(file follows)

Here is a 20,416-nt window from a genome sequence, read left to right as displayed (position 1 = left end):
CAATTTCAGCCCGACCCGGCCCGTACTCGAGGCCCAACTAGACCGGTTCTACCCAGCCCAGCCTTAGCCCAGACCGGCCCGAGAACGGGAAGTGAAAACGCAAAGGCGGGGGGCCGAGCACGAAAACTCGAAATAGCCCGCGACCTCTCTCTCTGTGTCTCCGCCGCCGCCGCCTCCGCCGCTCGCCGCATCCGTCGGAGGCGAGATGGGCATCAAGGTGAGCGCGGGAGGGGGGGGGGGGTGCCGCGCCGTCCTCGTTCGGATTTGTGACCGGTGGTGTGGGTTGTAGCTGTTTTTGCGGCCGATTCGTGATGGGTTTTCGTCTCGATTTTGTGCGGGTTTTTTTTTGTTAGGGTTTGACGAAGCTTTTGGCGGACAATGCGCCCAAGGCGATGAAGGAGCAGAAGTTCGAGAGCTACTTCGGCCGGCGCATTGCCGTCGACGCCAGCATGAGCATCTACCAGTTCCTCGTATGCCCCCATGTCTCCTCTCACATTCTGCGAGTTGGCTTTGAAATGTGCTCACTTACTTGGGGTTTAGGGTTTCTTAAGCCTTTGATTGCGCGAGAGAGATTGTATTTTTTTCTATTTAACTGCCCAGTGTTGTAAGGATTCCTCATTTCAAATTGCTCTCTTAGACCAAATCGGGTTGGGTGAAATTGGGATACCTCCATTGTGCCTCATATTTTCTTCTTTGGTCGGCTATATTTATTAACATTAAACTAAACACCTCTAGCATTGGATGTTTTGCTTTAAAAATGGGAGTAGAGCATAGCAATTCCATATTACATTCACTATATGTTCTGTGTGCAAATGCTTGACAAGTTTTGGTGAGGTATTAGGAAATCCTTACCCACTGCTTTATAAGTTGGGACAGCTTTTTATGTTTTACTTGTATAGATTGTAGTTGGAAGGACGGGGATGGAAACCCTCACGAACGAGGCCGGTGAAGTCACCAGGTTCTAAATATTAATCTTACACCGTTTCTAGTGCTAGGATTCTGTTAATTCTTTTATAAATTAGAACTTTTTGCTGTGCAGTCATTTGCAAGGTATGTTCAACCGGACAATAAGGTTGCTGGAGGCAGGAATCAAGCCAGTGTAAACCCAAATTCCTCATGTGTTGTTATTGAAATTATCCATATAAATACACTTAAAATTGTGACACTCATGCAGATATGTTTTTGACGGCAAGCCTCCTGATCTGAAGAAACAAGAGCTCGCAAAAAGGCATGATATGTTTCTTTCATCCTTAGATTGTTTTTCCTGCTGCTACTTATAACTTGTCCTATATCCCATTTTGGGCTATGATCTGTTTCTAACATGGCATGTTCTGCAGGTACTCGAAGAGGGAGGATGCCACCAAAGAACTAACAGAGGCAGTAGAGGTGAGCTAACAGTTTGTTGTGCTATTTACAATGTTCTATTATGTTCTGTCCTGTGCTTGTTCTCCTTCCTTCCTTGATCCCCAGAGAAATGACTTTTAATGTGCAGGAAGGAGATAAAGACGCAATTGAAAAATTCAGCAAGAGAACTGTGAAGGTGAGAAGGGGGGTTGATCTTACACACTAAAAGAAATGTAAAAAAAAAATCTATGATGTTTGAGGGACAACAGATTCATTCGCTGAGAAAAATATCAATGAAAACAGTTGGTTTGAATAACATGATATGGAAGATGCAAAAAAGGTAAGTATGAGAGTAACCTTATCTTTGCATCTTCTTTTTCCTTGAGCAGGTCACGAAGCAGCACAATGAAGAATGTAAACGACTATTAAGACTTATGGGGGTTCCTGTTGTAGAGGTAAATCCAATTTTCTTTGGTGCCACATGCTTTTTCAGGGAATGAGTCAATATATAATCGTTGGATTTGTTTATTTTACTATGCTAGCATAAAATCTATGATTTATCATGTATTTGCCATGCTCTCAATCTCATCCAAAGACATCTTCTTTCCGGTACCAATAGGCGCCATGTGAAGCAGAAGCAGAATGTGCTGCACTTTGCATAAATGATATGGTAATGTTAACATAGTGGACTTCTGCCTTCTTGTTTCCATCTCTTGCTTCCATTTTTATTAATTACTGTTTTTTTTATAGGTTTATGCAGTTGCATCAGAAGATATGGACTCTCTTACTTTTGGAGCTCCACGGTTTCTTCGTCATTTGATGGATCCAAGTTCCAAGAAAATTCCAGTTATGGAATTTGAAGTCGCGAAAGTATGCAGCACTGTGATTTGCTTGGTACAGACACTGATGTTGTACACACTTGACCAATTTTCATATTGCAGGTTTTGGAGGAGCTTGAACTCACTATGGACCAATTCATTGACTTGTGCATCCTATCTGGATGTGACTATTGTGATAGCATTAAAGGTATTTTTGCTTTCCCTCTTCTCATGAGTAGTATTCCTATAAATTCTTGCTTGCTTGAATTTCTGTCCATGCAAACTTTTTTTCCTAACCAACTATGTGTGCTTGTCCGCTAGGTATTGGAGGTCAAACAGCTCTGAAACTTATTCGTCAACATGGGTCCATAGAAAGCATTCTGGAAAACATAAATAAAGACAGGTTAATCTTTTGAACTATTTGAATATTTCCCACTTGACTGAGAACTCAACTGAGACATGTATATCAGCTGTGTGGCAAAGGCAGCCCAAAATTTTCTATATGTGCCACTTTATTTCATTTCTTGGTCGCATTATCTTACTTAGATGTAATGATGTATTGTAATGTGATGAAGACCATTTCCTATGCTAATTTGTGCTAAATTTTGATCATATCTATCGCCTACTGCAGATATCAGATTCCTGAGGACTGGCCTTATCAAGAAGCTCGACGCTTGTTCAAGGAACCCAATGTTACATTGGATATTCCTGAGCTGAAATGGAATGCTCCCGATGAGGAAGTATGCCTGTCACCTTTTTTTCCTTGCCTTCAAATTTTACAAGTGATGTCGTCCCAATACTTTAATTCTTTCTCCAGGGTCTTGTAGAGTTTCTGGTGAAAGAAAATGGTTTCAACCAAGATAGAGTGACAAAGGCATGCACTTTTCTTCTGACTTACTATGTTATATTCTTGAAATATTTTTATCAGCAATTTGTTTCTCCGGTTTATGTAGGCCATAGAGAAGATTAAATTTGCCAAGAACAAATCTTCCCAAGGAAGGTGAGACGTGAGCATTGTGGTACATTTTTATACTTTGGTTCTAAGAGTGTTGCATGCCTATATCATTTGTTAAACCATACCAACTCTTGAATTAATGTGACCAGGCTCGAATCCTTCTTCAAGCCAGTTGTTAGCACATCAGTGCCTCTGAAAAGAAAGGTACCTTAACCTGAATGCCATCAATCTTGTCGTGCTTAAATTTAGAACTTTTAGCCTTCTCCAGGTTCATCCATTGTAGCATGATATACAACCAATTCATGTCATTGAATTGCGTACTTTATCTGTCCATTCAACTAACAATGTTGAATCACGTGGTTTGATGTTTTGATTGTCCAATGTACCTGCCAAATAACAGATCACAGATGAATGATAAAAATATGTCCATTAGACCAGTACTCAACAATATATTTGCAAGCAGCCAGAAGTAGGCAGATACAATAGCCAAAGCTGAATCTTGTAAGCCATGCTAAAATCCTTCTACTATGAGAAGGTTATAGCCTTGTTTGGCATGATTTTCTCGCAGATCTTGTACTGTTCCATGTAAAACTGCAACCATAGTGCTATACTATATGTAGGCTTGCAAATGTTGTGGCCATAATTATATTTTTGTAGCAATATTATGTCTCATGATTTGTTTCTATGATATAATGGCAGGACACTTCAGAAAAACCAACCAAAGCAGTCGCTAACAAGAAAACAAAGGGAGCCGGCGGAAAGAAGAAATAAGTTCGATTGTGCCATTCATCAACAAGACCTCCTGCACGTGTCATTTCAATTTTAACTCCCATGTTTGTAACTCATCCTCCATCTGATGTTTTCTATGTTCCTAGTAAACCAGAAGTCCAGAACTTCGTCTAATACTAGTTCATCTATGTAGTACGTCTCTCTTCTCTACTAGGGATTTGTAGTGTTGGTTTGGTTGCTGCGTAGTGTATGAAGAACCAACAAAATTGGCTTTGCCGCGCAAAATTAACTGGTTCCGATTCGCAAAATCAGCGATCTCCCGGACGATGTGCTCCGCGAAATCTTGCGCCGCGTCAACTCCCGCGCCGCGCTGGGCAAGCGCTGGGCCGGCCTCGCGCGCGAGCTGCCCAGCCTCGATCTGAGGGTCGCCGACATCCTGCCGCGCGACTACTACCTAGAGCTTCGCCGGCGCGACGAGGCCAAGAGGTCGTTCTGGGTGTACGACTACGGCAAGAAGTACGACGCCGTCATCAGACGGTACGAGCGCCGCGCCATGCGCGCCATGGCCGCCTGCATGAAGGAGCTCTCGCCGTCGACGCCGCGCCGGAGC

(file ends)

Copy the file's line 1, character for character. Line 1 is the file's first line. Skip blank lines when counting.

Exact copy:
Here is a 20,416-nt window from a genome sequence, read left to right as displayed (position 1 = left end):